Kendal Allan Former Managing Director, Incognito Digital, Digital Marketing and Convergence Media Consultant
A closer look at relevancy:
How does the Landing Page affect Quality Score?
- Relevancy and it’s methodology were precursors
- Relevancy has always been delivering on the query
- Landing page factors + content and layout. Usability and navigability and load time
Getting everyone on the same page is crucial to Quality Score. Sales and editorial, visual design and SEO, marketing and it, agency entities.
Guidance – Content rich strategies always a good idea. Robust, descriptive, clear, uniques to your site, alternative if necessary for workaround on ad heavy pages
Usability – useful relevant and direct response to query
Transparency – nature of business, interaction with computer, use of personal information
Load time – minimize number of re-directs, work around for slow servers, balancing design and content consideration.
KENDAL’S HOT TIP – Collaboration. Get interested parties together early on. Also, campaign organization is key. Keep the keywords and ad groups as tight as possible.
Misty Locke President & Co-founder, Range Online Media
1) Quality Score – Keyword Building
- Build out variations on your trademark keywords, non-brand terms as well as the long-tail product specific terms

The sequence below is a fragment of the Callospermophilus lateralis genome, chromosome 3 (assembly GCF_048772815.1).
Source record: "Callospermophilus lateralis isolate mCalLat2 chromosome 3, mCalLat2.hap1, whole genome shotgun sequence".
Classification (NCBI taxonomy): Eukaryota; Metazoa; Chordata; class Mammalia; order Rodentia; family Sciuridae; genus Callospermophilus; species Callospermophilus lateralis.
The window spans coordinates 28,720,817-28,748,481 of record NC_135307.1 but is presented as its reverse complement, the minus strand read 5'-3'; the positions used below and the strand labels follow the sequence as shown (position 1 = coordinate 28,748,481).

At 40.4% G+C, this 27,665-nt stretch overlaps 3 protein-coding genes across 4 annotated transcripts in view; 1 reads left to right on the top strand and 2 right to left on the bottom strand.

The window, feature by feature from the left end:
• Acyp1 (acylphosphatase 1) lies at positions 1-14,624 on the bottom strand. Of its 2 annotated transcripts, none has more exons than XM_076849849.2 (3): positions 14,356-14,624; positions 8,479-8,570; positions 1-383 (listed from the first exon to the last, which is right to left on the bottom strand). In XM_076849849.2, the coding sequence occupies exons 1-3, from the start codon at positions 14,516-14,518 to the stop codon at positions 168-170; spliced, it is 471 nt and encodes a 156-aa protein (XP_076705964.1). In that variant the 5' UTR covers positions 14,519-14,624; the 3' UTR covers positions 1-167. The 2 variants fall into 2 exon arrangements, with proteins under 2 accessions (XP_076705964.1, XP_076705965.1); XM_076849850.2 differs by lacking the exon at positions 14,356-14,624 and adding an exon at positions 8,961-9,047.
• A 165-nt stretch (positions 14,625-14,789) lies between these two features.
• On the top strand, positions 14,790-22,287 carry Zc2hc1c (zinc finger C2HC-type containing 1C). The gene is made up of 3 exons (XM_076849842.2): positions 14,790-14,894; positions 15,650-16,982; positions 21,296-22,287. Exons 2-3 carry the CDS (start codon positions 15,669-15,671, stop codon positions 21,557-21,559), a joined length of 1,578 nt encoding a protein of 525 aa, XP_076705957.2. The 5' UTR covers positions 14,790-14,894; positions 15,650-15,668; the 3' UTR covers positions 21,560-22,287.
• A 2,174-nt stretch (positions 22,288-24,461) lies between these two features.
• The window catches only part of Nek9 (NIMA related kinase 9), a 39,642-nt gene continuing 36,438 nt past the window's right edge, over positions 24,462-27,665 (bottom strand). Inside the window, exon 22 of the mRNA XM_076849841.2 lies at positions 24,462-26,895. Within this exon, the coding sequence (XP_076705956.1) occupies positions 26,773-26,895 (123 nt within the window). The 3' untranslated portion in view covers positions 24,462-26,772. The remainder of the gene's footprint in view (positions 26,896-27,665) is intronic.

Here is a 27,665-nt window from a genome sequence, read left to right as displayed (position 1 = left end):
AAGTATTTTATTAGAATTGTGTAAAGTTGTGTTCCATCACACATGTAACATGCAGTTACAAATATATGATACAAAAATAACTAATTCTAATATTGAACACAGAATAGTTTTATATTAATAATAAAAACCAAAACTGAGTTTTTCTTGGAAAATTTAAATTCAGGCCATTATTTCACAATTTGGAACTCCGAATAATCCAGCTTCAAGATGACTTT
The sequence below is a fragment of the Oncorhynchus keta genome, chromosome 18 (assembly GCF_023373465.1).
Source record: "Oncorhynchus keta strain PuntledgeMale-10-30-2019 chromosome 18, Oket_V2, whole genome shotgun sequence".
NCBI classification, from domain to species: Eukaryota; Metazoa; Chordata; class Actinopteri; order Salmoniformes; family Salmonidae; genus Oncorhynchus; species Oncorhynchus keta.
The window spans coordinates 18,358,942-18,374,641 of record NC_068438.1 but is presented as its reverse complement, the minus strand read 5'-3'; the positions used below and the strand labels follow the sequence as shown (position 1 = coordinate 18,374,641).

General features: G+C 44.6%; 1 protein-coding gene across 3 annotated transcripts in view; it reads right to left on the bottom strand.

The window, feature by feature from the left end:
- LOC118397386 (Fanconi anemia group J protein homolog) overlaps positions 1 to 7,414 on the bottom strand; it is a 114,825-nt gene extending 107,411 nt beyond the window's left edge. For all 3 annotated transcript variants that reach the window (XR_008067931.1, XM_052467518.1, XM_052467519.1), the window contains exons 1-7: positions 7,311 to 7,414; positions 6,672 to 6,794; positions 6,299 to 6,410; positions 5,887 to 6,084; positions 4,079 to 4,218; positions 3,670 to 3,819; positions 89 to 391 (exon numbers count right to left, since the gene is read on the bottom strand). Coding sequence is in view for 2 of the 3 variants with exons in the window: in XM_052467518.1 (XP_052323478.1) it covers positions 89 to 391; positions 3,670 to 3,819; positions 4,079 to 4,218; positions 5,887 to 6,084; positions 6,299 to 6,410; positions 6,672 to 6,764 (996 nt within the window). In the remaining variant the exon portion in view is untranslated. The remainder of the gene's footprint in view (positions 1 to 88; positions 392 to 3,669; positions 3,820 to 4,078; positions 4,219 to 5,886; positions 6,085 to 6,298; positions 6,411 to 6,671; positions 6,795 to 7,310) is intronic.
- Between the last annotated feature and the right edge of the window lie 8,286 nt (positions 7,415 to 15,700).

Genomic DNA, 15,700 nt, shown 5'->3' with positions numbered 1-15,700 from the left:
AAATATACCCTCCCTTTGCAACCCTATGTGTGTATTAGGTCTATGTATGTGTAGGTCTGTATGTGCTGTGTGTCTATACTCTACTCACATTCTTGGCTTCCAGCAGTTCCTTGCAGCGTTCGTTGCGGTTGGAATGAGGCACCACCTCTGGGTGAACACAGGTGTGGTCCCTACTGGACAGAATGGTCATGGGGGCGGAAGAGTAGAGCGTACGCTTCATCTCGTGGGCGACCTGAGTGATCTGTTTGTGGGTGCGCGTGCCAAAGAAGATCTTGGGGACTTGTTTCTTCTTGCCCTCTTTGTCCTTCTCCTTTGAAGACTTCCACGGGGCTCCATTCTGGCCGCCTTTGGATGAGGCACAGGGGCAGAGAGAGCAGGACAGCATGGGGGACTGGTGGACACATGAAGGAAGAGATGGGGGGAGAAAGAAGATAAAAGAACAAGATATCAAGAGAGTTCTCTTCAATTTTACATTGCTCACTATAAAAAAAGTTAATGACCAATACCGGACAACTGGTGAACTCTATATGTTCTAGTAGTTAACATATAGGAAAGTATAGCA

- Utilize tools to build this list – product feeds keyword research tools Google SQR report
- Goal is to capture every possible relevant query as exact match keyword
- This will provided you with the highest CTR which will improve quality score.
2) Keyword Structure and Organization
- Sort keywords into extremely granular ad groups – don’t build 1000’s of useless keywords build 1000’s of keywords in the way people are searching
- By getting really granular you will
3) Every keyword you run should be on every match type
- Goal should be to make it as exact as possible AS campaign matures and you continue to build your keyword list and negatives using the SQR tool.
- A healthy campaign should see a significant drop off in the Phrase match spend.
- Adjust broad match budgets to scales for additional spend and budget.
- Phase and Broad should be trolling to find the exact match’s. Don’t have to turn off broad if it’s meeting your goals but every keyword you find from the broad
- and phrase then you should move into exact. Also use broad and phrase to find negatives.
- Run multiple ads in each ad groups to test
5) Dynamic Keyword Insertion
- DKI should not be your best friend. Should have ad groups broken down so granular that you don’t need to use DKI. You should have every product, color type in your ad group.
6) Landing Pages
- MSN – Your landing page isn’t specific enough your keyword could be disapproved.
- Yahoo – if your landing page isn’t specific enough your ad will be disapproved but most important should be for the consumer
As Misty says, “Quality Score brings us back down to the fundamentals of search. Connecting the client with what they’re looking for. Moving us away from getting excited about bid management tools and back to basics.”